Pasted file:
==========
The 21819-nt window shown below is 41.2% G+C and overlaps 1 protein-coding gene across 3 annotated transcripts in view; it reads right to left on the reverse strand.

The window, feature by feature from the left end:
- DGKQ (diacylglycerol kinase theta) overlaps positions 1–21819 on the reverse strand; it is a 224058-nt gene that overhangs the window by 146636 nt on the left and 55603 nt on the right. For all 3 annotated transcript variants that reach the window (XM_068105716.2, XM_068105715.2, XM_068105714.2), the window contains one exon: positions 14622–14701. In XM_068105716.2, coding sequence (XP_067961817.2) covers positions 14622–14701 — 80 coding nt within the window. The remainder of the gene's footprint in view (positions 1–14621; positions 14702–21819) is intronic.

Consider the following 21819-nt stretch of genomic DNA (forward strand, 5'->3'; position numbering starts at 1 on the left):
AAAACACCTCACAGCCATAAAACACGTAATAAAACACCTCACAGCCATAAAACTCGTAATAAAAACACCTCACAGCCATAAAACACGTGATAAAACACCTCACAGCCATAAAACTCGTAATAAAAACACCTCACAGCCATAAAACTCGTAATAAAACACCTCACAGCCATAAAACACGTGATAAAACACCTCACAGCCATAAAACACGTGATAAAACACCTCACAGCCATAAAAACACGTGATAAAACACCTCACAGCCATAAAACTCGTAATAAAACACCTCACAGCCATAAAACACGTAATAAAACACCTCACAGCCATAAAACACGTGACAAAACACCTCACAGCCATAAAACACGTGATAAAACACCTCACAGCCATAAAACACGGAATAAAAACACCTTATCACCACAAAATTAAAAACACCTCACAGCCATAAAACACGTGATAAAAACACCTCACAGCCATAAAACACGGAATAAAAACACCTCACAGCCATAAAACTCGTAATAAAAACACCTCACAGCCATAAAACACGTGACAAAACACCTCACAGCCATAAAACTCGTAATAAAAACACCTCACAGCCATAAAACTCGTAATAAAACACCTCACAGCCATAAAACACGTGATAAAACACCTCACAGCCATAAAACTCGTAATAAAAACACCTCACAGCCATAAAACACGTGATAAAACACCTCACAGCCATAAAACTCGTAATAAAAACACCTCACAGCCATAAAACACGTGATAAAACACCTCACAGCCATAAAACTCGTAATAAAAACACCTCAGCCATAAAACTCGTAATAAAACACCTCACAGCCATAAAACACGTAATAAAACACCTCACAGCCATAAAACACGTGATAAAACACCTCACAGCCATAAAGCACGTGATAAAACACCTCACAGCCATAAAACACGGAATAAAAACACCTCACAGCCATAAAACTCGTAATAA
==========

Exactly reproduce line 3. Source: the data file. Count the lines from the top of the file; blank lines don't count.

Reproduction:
- DGKQ (diacylglycerol kinase theta) overlaps positions 1–21819 on the reverse strand; it is a 224058-nt gene that overhangs the window by 146636 nt on the left and 55603 nt on the right. For all 3 annotated transcript variants that reach the window (XM_068105716.2, XM_068105715.2, XM_068105714.2), the window contains one exon: positions 14622–14701. In XM_068105716.2, coding sequence (XP_067961817.2) covers positions 14622–14701 — 80 coding nt within the window. The remainder of the gene's footprint in view (positions 1–14621; positions 14702–21819) is intronic.